Catalysing the pro-poor market for solar home systems
5.1 Case Study 1: Enterprise solutions to poverty
Sustainable solutions to Indoor Air Pollution: the biggest killer you’ve never heard of
5.0 Shell Foundation's experience on the ground: Enterprise solutions to poverty
Below we illustrate how the four elements of our approach – financial viability, scaleability, deployment of business DNA and harnessing of corporate value-creating assets – are present in and add value to what we do as a corporate foundation. We draw in detail in the main text on material from our Energise and Breathing Space programmes which address the energy and poverty challenge. We also refer extensively to other activities of ours in the footnotes and in Annex 2.
4.0 Learning by doing: Enterprise solutions to poverty
the Shell Foundation experience in catalysing pro-poor enterprise development
3.0 The case for putting pro-poor enterprise at the heart of the war on poverty: Enterprise solutions to poverty
2005 is set to be a big year for poverty. Doubling aid, making trade fair and dropping Third World debt are the headline goals of a campaign being waged and supported by many official and nongovernmental aid and development organisations determined to make ‘Make Poverty History'.
2.0 Introduction: Enterprise solutions to poverty
This paper has two objectives. The first is to introduce the Shell Foundation and its way of working. The second is to offer up insights drawn from our experience as a contribution to the wider debate on how the private sector and the International Development Community (IDC) can most effectively catalyse equitable, self-sustaining development in poor countries (see annex 1).
1.0 Executive Summary: Enterprise solutions to poverty
The modern world has always encompassed extremes of affluence and poverty. But in 2005 the confluence of advocacy, political serendipity and natural disaster has rapidly pushed the plight of the impoverished up the agenda of the wealthy as never before. The sharpness of the challenge being thrown down on behalf of the poor and the pressure on the rich to take action in response is unprecedented, as is the level of debate on a topic previously all but ignored by the public and mainstream media.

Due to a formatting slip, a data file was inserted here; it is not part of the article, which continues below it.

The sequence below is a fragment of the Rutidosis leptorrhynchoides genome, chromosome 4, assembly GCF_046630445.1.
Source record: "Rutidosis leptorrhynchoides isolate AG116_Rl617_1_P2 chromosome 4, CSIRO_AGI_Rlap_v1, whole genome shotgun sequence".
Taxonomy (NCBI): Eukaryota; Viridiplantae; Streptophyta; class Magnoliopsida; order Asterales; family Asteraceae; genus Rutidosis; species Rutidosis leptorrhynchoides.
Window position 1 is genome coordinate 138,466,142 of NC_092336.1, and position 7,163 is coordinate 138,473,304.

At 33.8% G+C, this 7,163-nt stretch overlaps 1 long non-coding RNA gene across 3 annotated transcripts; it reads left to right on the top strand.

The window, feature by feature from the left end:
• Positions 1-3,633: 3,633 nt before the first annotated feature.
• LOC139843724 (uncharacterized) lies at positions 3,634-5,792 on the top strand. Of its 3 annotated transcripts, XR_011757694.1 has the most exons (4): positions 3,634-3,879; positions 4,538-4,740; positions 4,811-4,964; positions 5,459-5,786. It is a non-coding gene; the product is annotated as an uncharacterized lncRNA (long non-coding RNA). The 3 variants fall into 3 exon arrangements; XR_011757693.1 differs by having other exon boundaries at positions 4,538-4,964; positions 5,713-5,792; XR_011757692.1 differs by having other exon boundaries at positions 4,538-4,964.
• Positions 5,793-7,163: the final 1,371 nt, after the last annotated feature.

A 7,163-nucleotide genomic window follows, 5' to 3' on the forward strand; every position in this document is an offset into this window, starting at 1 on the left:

About the Author: Shell Foundation
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The Shell Foundation is established to support efforts to achieve a balance between economic growth, care for the environment and equitable social development - the goal of sustainable development. The Foundation's focus on sustainable development is based upon the Shell Group's belief that the long-term health and prosperity of societies of which it is part, and its own future, depends on the ability of all stakeholders, worldwide, to attain such balance. However, as one of the most significant international oil and energy groups, Shell recognises the global dimension of many sustainability issues related to its activities. It believes it has a responsibility and an opportunity to play its part in addressing these issues.
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More from Shell Foundation
58 So far so good in Uganda Enterprise solutions to poverty
59 Applying lessons learned from Uganda in South Africa Enterprise solutions to poverty
55 Energy access as market failure Enterprise solutions to poverty
51 Case Study 1 Enterprise solutions to poverty
40 Learning by doing Enterprise solutions to poverty